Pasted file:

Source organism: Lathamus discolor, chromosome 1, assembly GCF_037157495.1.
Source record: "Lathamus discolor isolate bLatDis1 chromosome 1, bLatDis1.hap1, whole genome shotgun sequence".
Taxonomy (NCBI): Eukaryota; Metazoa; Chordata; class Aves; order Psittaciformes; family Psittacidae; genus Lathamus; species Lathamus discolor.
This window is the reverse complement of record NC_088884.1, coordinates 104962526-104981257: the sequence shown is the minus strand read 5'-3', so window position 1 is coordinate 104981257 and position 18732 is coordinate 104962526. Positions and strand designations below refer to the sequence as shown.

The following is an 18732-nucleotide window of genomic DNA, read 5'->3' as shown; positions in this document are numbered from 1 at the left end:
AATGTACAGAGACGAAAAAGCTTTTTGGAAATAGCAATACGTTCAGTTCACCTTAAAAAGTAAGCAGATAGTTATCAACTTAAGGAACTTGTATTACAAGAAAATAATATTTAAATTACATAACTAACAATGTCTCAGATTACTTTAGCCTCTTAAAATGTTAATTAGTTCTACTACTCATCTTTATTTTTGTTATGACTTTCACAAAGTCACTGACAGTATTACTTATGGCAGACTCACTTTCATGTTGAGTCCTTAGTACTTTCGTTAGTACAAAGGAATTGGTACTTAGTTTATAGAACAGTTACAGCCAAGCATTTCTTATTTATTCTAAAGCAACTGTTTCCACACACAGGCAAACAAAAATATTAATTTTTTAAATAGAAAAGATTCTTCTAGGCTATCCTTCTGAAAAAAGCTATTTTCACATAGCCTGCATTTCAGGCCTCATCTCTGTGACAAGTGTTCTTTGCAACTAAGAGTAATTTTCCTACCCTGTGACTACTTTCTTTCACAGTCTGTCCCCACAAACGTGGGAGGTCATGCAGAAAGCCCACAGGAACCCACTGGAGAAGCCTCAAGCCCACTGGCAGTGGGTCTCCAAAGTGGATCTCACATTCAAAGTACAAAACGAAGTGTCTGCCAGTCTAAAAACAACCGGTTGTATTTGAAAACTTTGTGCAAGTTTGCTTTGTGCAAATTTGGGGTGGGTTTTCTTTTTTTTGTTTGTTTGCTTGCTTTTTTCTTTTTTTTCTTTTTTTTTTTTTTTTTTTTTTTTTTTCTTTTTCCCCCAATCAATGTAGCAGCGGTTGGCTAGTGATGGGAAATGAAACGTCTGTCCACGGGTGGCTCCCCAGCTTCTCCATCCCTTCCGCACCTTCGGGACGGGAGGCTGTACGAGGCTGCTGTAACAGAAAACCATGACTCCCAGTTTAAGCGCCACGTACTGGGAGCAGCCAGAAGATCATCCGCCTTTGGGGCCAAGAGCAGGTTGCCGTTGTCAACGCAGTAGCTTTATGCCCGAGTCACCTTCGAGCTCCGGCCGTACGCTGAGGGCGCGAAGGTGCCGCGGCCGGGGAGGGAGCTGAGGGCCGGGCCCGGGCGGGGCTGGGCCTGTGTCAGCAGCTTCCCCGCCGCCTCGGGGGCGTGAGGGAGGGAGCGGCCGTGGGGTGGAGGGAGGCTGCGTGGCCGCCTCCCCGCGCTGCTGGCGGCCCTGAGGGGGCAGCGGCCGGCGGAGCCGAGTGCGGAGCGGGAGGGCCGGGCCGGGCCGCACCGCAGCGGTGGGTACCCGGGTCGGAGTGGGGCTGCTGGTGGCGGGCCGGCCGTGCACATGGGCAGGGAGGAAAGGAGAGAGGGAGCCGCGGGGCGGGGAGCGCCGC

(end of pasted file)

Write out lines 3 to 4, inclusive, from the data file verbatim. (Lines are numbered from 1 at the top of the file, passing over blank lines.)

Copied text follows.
Taxonomy (NCBI): Eukaryota; Metazoa; Chordata; class Aves; order Psittaciformes; family Psittacidae; genus Lathamus; species Lathamus discolor.
This window is the reverse complement of record NC_088884.1, coordinates 104962526-104981257: the sequence shown is the minus strand read 5'-3', so window position 1 is coordinate 104981257 and position 18732 is coordinate 104962526. Positions and strand designations below refer to the sequence as shown.